Film and PACS consolidation takes another turn as Agfa bids to acquire Sterling Diagnostic Imaging

January 11, 1999

The medical imaging industry’s active pace of consolidation in 1998 has continued into 1999. With the new year less than two weeks old, film and PACS company Agfa of Ridgefield Park, NJ, has made a bid to acquire rival Sterling Diagnostic Imaging of

The medical imaging industry’s active pace of consolidation in 1998 has continued into 1999. With the new year less than two weeks old, film and PACS company Agfa of Ridgefield Park, NJ, has made a bid to acquire rival Sterling Diagnostic Imaging of Greenville, SC. If completed, the deal would more than double Agfa’s market share in the U.S. film market and put the company on better footing in competing with Eastman Kodak.

Rumors about an Agfa/Sterling combination were rife at last month’s RSNA meeting (SCAN 12/16/98). While the companies declined to comment, many industry observers saw such a deal as almost necessary to counter the increased strength Kodak had mustered following its acquisition of the healthcare business of Imation.

Four weeks later, the rumors proved true. Agfa of Ridgefield Park, NJ, announced on Jan. 11 that it had signed a contract to purchase the capital stock of Sterling’s parent company, SDI Holding Corp. The deal, which is expected to close late in the first quarter or early second quarter, will not include Sterling’s DirectRay digital radiography technology or Helios dry laser printers, however.

The two firms had been working together on an OEM basis for two and a half years. Agfa provides Sterling with a dry imaging printer and also contributes film-handling equipment and processors. Talks had been under way for over a year and a half about a potential deal, said Agfa medical imaging business group managing director John Glass.

Agfa pursued the transaction for a number of reasons, he said. Sterling has a strong presence in North America, which offers nice geographical synergies with Agfa’s position in Europe.

Sterling’s success at landing large group purchasing organization contracts is another factor in Agfa’s interest, Glass said. Sterling has exclusive film supplier contracts with Columbia/HCA, Premier, and HSCA.

Agfa will also get Sterling’s Brevard, NC, manufacturing facility, which adds a North American x-ray film emulsion coating plant to the company’s manufacturing portfolio. This will allow the company to perform the majority of film manufacturing operations in the U.S. for its customers in North America. Agfa’s Bushy Park, SC facility serves as a finishing facility.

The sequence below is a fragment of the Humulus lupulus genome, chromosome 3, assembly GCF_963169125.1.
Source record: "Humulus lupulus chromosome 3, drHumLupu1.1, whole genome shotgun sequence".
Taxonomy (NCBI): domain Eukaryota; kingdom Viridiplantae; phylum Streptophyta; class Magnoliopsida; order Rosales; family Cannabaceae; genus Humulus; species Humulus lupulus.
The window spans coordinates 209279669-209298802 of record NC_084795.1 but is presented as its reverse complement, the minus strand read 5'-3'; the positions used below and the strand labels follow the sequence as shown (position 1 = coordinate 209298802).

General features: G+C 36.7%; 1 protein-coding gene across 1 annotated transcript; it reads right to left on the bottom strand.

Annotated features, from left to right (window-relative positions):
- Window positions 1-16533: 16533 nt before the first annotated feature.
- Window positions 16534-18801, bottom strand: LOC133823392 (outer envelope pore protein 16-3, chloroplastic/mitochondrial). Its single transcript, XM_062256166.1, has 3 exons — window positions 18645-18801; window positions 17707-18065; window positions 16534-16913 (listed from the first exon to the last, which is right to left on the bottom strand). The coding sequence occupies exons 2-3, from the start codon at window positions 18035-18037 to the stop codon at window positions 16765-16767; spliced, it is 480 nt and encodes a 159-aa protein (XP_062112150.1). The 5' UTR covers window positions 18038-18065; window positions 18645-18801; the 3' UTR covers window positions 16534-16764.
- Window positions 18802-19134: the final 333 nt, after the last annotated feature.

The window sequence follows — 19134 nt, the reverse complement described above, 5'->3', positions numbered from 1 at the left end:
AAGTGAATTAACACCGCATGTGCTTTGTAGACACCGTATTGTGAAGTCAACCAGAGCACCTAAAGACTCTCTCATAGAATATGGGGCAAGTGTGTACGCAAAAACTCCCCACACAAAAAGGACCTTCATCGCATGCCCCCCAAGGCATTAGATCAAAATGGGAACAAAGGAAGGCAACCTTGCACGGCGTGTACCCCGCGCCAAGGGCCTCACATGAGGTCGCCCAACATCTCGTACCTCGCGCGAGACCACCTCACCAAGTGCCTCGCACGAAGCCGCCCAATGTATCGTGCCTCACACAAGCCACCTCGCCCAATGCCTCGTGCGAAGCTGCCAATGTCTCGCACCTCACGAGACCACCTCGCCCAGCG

Agfa also gains access to Sterling’s overall organization, including its PACS team. This will add heft to Agfa’s growing presence in the North American market, Glass said. Terms of the deal were not disclosed.

The combined firms could pose a challenge to Kodak’s leading market-share position in film. Agfa and Sterling executives declined to comment on what the combined firm’s share of the U.S. medical imaging film market would be. Some market watchers estimate that Sterling has a market share in the low 30s, while Agfa’s is in the low teens. Kodak’s share of the U.S. market following the Imation deal is believed to be in the low to mid-40s.

The timing for the deal is also fortuitous, with Agfa’s divestiture from Bayer and initial public offering planned in the second quarter (SCAN 9/30/98). Sterling’s annual revenues of $500 million, and the company’s formidable film market share, might prove an added attraction to investors.

While film represents the lion’s share of imaging revenues right now, PACS is destined to be the future for any film company. In this respect, the deal also represents a good fit. Agfa’s PACS program is much more advanced than that of Sterling’s, so Agfa could successfully sell its Impax product line to Sterling customers that are interested in moving into digital imaging.

“PACS is about relationships,” said Michael Cannavo, president of Image Management Consultants of Winter Park, FL. “If you can buy the established relationship, then you have an inside track on selling PACS.”

Following the close of the transaction, a transition team will examine integration issues between the companies. No decisions have been made about the integration of the PACS product lines as yet. Both lines will certainly continue to be supported, Glass said.

Also up in the air is the ultimate outcome of Sterling’s Direct Radiography and Sterling Dry Imaging Systems (SDIS) organizations. Both of these divisions will be spun off prior to the deal and sold to an OEM firm, according to Rodney Wolford, chairman and CEO of Sterling. Investment bankers have been retained by Sterling to facilitate this process, and the company has already had discussions with several firms regarding a possible sale, he said.

Agfa’s decision not to acquire the DR business is by no means a reflection of the technology, Glass said. In fact, the company believes that DR and CR will co-exist in the marketplace.

“But we believe that we have some interesting CR technology in our pipeline in the next few years that will make CR even more competitive with DR,” he said. “We chose to put our resources into the development of those products.”

Agfa does plan to participate in the DR market in the long-term, however. Glass declined to comment on what approach the company would take to achieve that goal.

In the dry imaging sector, Agfa is pleased with its own product portfolio and doesn’t see value in acquiring the SDIS organization, he said.

Despite these decisions, Agfa will support Sterling customers who have made commitments to Helios and DR. The company has entered into a commitment with the remaining Sterling entities for consumables, service, and parts for DR and Helios customers.

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